WEPA is in the second round of the Kletsel Dehe Wintun Nations Water Quality Standards
In May of this year WEPA held a public meeting to allow the public to comment on our draft Water Quality Standards (WQS’s). The only comments we received during the comment period was from the U.S. EPA. They had a few concerns regarding our proposed standards which we are now trying to resolve with the contractor we hired to help us write the standards.
In July of 2016 we were granted our Treatment in a manner similar to a state (TAS) certification. This is what allowed us to develop Water Quality Standards for our Tribal lands.
Under the Clean Water Act, Tribes can set standards for its groundwater which will become Tribal Law. The U.S. EPA can only certify the standards for surface water. Once these WQS’s are excepted by EPA they carry the same weight as the standards from the State of California.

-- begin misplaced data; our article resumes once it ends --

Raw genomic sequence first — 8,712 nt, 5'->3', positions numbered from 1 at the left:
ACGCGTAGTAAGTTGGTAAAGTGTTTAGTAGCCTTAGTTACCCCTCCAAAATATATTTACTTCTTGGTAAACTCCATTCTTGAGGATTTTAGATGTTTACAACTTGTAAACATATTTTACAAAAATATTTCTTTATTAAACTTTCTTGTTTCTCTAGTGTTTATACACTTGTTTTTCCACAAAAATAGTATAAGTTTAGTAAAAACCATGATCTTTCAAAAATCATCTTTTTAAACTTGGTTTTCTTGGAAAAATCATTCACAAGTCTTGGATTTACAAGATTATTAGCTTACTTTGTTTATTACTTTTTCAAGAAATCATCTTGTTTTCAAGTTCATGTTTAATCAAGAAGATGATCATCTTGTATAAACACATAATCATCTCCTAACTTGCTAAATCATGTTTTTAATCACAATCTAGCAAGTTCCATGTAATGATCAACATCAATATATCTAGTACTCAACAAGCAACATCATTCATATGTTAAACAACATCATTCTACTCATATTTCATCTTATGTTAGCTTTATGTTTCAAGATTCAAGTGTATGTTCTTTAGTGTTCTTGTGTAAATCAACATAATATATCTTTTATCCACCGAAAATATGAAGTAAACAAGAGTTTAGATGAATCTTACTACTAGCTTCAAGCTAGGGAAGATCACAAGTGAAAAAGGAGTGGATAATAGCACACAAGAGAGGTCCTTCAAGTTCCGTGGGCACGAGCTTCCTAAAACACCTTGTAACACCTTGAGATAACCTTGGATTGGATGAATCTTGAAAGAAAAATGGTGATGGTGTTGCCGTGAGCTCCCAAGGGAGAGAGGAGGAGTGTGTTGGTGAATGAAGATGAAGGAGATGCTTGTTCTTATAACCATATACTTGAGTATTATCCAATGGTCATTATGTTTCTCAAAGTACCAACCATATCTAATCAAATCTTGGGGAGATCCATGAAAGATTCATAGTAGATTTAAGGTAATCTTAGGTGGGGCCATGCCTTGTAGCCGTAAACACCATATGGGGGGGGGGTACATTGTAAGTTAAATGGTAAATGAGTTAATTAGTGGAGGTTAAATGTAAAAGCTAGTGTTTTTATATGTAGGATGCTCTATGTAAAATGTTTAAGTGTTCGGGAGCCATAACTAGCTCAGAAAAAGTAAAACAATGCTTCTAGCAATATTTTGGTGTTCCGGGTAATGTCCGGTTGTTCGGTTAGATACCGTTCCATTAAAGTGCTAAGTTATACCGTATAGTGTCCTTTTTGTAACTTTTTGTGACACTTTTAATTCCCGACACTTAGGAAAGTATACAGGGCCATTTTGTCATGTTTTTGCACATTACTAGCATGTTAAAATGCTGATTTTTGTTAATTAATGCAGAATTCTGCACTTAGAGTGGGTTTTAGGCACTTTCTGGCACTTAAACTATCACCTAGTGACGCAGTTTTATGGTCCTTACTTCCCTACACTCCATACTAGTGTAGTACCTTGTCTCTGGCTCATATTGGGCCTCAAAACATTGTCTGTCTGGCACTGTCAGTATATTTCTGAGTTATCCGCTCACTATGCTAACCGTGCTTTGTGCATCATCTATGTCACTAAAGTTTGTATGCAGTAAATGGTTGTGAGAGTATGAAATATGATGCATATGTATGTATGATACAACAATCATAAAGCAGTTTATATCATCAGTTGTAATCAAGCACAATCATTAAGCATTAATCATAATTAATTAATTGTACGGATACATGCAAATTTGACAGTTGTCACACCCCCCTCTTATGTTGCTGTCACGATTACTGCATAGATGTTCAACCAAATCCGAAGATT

WEPA will become the agency to safeguard our waters. This will restrict what can come into the Rancheria and what can happen to our waters on the Rancheria. When the water leaves the Rancheria, it must meet the States guidelines/standards.
As part of these WQS’s the Tribal Council has already signed a resolution decreeing what is called an “Antidegradation Policy” to hold parties liable for changing our quality of waters. Under this Policy changes to the waters of the Rancheria both ground water and surface water are restricted to minor changes. If these changes exceed the listed limits the Tribe can hold the polluter responsible. This could even cause the polluter to clean up its mess or pay a large fine.
WEPA hopes to have the next draft done soon which will again be sent to the U.S. EPA for review. Once this is done, we will hold another public meeting to make sure anyone interested can ask questions or propose changes to our standards. Once this is complete the U.S. EPA will certify our WQS’s for us to start using and enforcing.